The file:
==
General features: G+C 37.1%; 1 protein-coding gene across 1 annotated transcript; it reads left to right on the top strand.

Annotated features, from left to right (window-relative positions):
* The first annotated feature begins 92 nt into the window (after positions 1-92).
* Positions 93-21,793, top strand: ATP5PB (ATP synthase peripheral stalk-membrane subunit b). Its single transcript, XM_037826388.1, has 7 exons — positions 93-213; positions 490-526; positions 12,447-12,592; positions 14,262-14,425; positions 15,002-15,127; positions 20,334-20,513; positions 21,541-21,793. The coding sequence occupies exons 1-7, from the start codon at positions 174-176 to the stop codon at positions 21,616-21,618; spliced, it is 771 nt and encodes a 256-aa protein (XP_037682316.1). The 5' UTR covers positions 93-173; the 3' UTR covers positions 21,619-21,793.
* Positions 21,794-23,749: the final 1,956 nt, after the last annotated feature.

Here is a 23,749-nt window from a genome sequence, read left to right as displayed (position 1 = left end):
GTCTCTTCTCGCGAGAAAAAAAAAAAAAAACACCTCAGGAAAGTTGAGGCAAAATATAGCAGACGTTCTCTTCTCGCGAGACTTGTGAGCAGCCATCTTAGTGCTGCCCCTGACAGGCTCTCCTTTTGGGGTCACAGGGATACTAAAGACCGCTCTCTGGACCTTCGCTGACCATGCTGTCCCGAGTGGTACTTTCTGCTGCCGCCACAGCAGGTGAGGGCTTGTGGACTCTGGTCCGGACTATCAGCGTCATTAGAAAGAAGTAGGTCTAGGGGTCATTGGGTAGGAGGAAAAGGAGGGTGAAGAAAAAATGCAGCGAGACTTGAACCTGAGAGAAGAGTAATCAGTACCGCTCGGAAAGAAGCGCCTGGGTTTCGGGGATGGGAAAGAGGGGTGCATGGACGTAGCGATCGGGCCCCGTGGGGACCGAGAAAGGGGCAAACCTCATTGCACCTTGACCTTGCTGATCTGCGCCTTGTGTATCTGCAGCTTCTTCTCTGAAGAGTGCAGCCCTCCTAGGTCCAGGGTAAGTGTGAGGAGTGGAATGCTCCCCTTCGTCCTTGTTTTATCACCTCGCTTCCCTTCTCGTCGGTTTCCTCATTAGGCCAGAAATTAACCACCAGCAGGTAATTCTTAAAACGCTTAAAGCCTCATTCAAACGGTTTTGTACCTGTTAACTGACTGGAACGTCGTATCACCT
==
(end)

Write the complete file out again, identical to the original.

General features: G+C 37.1%; 1 protein-coding gene across 1 annotated transcript; it reads left to right on the top strand.

Annotated features, from left to right (window-relative positions):
* The first annotated feature begins 92 nt into the window (after positions 1-92).
* Positions 93-21,793, top strand: ATP5PB (ATP synthase peripheral stalk-membrane subunit b). Its single transcript, XM_037826388.1, has 7 exons — positions 93-213; positions 490-526; positions 12,447-12,592; positions 14,262-14,425; positions 15,002-15,127; positions 20,334-20,513; positions 21,541-21,793. The coding sequence occupies exons 1-7, from the start codon at positions 174-176 to the stop codon at positions 21,616-21,618; spliced, it is 771 nt and encodes a 256-aa protein (XP_037682316.1). The 5' UTR covers positions 93-173; the 3' UTR covers positions 21,619-21,793.
* Positions 21,794-23,749: the final 1,956 nt, after the last annotated feature.

Here is a 23,749-nt window from a genome sequence, read left to right as displayed (position 1 = left end):
GTCTCTTCTCGCGAGAAAAAAAAAAAAAAACACCTCAGGAAAGTTGAGGCAAAATATAGCAGACGTTCTCTTCTCGCGAGACTTGTGAGCAGCCATCTTAGTGCTGCCCCTGACAGGCTCTCCTTTTGGGGTCACAGGGATACTAAAGACCGCTCTCTGGACCTTCGCTGACCATGCTGTCCCGAGTGGTACTTTCTGCTGCCGCCACAGCAGGTGAGGGCTTGTGGACTCTGGTCCGGACTATCAGCGTCATTAGAAAGAAGTAGGTCTAGGGGTCATTGGGTAGGAGGAAAAGGAGGGTGAAGAAAAAATGCAGCGAGACTTGAACCTGAGAGAAGAGTAATCAGTACCGCTCGGAAAGAAGCGCCTGGGTTTCGGGGATGGGAAAGAGGGGTGCATGGACGTAGCGATCGGGCCCCGTGGGGACCGAGAAAGGGGCAAACCTCATTGCACCTTGACCTTGCTGATCTGCGCCTTGTGTATCTGCAGCTTCTTCTCTGAAGAGTGCAGCCCTCCTAGGTCCAGGGTAAGTGTGAGGAGTGGAATGCTCCCCTTCGTCCTTGTTTTATCACCTCGCTTCCCTTCTCGTCGGTTTCCTCATTAGGCCAGAAATTAACCACCAGCAGGTAATTCTTAAAACGCTTAAAGCCTCATTCAAACGGTTTTGTACCTGTTAACTGACTGGAACGTCGTATCACCT